Unilever blow sparks Dutch PM tax rethink

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Dutch Prime Minister Mark Rutte said Friday he would reconsider a controversial tax break aimed at luring foreign firms after Unilever axed plans to move its HQ to the Netherlands.

Rutte's fragile coalition said last month it would scrap a so-called dividend tax that companies pay on profits distributed to shareholders, arguing that it would attract business from Britain after Brexit.

But the shock announcement by Anglo-Dutch consumer goods giant Unilever earlier Friday that it was withdrawing plans to move its main headquarters from London to Rotterdam has prompted a rethink.

"I am disappointed by Unilever's decision," Rutte, a former human resources manager for the firm, told a weekly press conference in The Hague.

"We have not taken this measure for one company. But Unilever's decision is of course relevant. That's why we will reconsider the measure," he added.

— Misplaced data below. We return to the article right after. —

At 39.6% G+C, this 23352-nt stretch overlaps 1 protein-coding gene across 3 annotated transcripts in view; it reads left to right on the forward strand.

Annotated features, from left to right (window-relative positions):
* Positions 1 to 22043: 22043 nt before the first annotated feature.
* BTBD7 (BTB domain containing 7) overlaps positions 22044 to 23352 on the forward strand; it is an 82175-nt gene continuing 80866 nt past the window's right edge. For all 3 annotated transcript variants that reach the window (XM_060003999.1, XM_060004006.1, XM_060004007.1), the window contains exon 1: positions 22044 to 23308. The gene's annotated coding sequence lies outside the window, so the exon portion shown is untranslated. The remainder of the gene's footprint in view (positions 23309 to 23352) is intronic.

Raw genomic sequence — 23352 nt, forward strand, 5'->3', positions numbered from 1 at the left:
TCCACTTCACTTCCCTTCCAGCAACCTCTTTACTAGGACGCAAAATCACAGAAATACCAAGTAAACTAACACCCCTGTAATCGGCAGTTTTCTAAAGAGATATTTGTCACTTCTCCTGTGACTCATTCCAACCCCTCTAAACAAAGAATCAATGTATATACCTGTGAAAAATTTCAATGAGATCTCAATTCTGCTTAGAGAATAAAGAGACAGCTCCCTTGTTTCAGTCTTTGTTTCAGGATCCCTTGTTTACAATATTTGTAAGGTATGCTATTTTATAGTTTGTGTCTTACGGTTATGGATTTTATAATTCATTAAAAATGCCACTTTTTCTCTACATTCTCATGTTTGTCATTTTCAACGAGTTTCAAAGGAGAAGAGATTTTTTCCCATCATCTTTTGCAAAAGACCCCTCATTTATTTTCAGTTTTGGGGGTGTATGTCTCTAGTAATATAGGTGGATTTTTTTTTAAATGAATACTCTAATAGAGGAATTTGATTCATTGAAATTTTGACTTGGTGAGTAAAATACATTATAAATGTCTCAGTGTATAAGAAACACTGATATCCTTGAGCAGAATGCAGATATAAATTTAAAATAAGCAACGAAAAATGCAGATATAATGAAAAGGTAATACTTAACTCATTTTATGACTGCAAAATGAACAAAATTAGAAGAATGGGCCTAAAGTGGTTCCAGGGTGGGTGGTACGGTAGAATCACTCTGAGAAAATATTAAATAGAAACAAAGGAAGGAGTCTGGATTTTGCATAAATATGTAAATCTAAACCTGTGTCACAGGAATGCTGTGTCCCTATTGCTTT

"I still think the plan is very defendable."

Unilever's under-fire CEO Paul Polman however turned the blame back on Rutte and his tax plan.

"For some of the British shareholders, the political debate that erupted in the Netherlands over the government's plan to scrap the dividend tax was a factor in them not supporting the proposal by the board" to move Unilever's HQ, Polman told NOS public television.

Opposition parties have heavily criticised Rutte for scrapping the tax, saying he is pandering to the wishes of large multinationals.

Far right leader Geert Wilders said Rutte should resign over the Unilever debacle -- calling him a "leader in decay" -- and said there should be a vote of no-confidence in the government.

Just last month Rutte had defended the plan as he unveiled it in the government budget, despite admitting it was "more expensive than originally thought"

The NOS public broadcaster reporting some 600 million euros ($700 million) were added the original figure, taking the total cost of the measure to around 2 billion euros.

© 2018 AFP

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